Takeaways from the Outspoken: Women in Triathlon Summit

Back in late spring or early summer, I – saw an ad? got an email? – announcing the inaugural “Outspoken: Women in Triathlon Summit.” Outspoken: check. Woman: check. Triathlon: check. So while I wasn’t sure exactly what to expect from the weekend, I knew I wanted to be a part of it. I anticipated inspiring women, new connections, and stimulating conversation, but really didn’t know what else the weekend might hold, right up until I walked onto the rooftop deck at a hotel in Arizona for the first night of the inaugural Summit.

Meredith Kessler may not have realized it at the time, but she set the tone for the weekend as she stood at the podium to present the Opening Keynote and told us, “I need you to come closer.” And we did. Our group of 100, comprised of pros, both relatively new and deeply experienced age-groupers, coaches, and industry leaders, walked forward from corners of the rooftop and gathered together – that night and for the remainder of the weekend. We listened to speeches and panels and asked questions and participated in discussions, all of which were raw and honest and personal. We had come closer.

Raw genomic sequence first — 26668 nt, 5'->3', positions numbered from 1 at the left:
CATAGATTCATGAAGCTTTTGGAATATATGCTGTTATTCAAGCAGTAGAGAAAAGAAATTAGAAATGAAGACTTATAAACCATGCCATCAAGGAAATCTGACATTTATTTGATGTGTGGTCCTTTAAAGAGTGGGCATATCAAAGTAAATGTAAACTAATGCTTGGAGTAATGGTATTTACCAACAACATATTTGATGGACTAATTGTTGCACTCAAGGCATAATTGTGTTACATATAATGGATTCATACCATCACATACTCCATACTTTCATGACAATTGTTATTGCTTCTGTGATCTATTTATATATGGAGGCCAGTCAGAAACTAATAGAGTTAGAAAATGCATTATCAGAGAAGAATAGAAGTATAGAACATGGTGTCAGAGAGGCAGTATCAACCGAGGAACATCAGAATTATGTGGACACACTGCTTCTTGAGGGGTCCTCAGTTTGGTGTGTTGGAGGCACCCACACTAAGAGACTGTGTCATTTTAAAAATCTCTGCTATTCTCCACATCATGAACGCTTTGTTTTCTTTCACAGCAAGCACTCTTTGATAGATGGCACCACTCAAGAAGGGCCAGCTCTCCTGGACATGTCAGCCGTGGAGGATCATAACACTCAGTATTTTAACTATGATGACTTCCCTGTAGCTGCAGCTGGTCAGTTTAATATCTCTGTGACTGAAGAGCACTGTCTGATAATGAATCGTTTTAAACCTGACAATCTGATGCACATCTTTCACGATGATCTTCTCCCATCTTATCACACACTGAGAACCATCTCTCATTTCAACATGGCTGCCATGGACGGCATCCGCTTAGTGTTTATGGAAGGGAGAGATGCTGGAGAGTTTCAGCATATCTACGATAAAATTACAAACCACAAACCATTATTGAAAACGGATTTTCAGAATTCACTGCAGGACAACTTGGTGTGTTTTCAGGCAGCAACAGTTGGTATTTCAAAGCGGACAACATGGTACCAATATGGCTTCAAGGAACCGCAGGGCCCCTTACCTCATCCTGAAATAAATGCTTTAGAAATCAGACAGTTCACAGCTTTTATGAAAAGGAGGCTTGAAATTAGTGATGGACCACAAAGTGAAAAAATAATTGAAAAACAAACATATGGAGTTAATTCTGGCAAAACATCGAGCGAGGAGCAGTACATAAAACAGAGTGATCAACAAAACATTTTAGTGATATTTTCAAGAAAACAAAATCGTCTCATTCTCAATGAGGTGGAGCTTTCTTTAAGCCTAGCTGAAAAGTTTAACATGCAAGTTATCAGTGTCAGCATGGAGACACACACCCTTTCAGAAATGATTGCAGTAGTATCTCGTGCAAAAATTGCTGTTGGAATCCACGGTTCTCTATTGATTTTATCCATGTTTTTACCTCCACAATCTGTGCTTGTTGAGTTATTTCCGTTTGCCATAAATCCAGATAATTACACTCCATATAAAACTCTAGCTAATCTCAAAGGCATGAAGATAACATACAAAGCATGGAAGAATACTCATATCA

While I couldn’t possibly recount the entire weekend’s worth of stories and dialogue – and really, if you weren’t there you’re just going to have to accept that you don’t get all the details – here are some of my favorite takeaways from the weekend:

• Me, someone who thinks that wearing any attire not designed for sweating is “dressing up:” A conference that advises wearing comfortable shoes and includes morning coached swim and run workouts is my kind of conference.

Senator-Elect Krysten Sinema

• Sally Edwards, pioneering and incredibly accomplished endurance athlete and former spokesperson for the Danskin women’s triathlon series: Triathlon began in the 1980s with a fascinating cultural juxtaposition, both establishing a progressive policy of equal prize money for pro men and women while simultaneously judging female triathletes based on looks rather than ability, shunning pro female triathletes from magazine covers if they “weren’t pretty enough.”